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Insights Into The Main Street Fairness Act Bipartisan Efforts Growing to Help US Small Businesses

A new tax bill was introduced last quarter in the senate by Senator Susan Collins of Maine (R) and Senator Bill Nelson of Florida (D) called The Main Street Fairness Act. The bill seeks to provide federal tax parity between pass-through businesses (such as S-Corps, LLC’s and Partnerships) and C-corporations. It would essentially guarantee the tax rate for small businesses is never higher than that of a large corporation. This is a bipartisan bill, which is an encouraging sign of increased support for much-needed tax reform.

As is the case for most Liberatore CPA clients, most small businesses are organized as “pass-through entities” and profits are passed-through to the business owner(s). They are then taxed at an individual tax basis on the individual income tax returns (the form 1040 in this case).

Under current law, the top individual tax rate is 39.6%, while corporations pay a much lower corporate tax rate of 35%. This makes an already uneven playing field even less competitive, as corporations tend to have more access to funds and other resources.

The Main Street Fairness Act would prevent these pass-through companies from being taxed at a higher rate than C-corporations. Instead, income from pass-through businesses would be treated like corporations’ income.

The bill comes on the heels of increased focus on tax reform in Washington. Recently President Trump’s proposal on tax reform was presented by Treasury Secretary Steven Mnuchin and Gary Cohn, Director of National Economic Council, that seeks to reduce the corporate tax rate even further from 35% down to 15%. Congress is also working to pass tax-reform legislation. A version of the senators’ bill was previously introduced in the House of Representatives by Vern Buchanan (FL). House Republicans’ “Better Way Tax Reform Blueprint” that was introduced last summer, states that it builds on concepts from the small-business bill, according to Accounting Today. The tax-reform blueprint aims to lower taxes across the board, but it does not seem to provide for tax parity between small businesses and corporations. The blueprint aims to lower the top tax rate for individuals to 33%, the top tax rate for pass-through businesses to 25%, and the top rate for corporations to 20%.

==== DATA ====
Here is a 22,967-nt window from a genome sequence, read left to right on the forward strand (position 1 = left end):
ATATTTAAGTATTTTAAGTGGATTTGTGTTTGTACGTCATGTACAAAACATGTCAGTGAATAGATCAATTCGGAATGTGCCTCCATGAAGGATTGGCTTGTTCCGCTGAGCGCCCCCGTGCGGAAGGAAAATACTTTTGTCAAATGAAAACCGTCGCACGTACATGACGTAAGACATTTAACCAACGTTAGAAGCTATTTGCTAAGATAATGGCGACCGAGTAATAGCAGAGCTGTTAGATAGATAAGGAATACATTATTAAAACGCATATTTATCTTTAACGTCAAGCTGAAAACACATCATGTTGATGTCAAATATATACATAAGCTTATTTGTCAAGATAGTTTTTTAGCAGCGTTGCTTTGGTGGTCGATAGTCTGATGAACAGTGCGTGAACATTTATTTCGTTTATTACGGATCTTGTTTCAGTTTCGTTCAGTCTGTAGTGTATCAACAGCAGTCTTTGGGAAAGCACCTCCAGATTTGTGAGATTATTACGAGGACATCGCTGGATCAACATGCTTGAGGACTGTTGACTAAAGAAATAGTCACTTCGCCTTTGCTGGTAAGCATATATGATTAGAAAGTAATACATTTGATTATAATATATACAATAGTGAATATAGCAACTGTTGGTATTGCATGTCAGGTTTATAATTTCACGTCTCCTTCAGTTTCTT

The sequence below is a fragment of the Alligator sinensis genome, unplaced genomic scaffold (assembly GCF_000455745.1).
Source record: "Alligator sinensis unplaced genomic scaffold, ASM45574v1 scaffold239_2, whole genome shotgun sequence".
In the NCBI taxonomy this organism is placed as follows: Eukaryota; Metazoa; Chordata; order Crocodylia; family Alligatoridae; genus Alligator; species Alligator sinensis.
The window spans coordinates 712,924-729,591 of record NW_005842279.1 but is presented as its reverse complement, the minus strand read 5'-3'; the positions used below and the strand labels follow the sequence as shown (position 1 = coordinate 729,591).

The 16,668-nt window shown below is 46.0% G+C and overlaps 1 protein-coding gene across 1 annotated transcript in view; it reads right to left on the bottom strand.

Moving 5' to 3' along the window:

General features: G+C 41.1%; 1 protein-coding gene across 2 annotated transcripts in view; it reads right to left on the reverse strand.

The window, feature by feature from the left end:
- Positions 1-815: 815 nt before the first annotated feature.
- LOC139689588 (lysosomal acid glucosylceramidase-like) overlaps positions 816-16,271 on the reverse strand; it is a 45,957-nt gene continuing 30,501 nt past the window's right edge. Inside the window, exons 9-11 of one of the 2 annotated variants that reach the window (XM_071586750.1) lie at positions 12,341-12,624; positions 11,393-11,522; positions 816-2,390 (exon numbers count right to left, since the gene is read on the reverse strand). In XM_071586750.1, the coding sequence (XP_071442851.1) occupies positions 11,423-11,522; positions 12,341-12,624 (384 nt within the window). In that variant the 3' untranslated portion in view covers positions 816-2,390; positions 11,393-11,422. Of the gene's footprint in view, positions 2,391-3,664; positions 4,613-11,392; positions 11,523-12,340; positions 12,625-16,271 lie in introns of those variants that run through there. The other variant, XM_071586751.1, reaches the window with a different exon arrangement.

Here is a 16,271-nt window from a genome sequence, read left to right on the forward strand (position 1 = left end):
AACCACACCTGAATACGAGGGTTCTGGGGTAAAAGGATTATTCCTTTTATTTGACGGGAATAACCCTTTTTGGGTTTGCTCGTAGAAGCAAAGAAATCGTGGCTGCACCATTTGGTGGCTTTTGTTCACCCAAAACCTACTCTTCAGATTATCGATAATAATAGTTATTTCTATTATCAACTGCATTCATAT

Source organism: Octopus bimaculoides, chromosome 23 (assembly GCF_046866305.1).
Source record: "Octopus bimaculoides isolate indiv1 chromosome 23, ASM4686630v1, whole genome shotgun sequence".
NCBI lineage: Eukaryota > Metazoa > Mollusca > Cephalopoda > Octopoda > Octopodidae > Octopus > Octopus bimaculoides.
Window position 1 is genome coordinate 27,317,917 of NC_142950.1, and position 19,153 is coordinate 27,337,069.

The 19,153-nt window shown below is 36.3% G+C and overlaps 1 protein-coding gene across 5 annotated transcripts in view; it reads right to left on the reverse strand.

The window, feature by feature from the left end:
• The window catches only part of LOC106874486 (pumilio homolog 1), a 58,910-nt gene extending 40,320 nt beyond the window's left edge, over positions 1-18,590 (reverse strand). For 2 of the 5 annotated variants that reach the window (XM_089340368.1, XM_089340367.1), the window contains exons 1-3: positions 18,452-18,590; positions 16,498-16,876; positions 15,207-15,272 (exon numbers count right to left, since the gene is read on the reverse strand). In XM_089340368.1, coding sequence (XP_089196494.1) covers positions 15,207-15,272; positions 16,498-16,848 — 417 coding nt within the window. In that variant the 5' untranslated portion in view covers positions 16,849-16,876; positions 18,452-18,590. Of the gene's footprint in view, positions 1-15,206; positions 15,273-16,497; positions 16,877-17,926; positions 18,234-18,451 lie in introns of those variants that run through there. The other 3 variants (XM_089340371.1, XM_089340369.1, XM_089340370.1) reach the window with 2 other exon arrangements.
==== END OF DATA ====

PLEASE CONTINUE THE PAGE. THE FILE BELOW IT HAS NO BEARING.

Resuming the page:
Philip L. Liberatore CPA Observation
The proposal could potentially yield a significant tax savings for small business owners. At present, only income below $37,950 a year is currently taxed at 15% or less. Income earned through the pass-through entity would be able to benefit of the lower corporate tax rate. This specifically refers to an individual’s distributive share of “active business income” from a pass-through entity (excluding his or her “reasonable compensation” from providing services to such entity), where the top rate would be equivalent to the Corporate tax rate. It is encouraging to see bipartisan support building for much needed tax reform that could be a monumental shift for small-businesses nationwide.

In the senator’s joint statement, Senator Susan Collins said “small businesses employ more than half of all workers and have generated approximately two-thirds of our country’s net new jobs since the 1970s. Unfortunately, our nation’s small businesses face a higher tax burden that affects their ability to compete with large firms in the marketplace. Our legislation will help keep small businesses strong by ensuring that they do not pay a higher tax rate than large companies.” Collins further noted, “Keeping small businesses healthy keeps Americans employed and the economy strong.”

According to the same joint statement, small businesses generate half of the U.S. GDP, 54% of all U.S. sales, 41% of private sector payroll, and one-third of the country’s export value.

As is the way of doing business in Washington, legislation can take a long time to become law. We’ll follow the ongoing efforts in Washington aimed at tax reform legislation and alert you when it hits any big milestones. If you feel strongly about this legislation, make sure to reach out to your senators and representatives and make certain your voice is heard.

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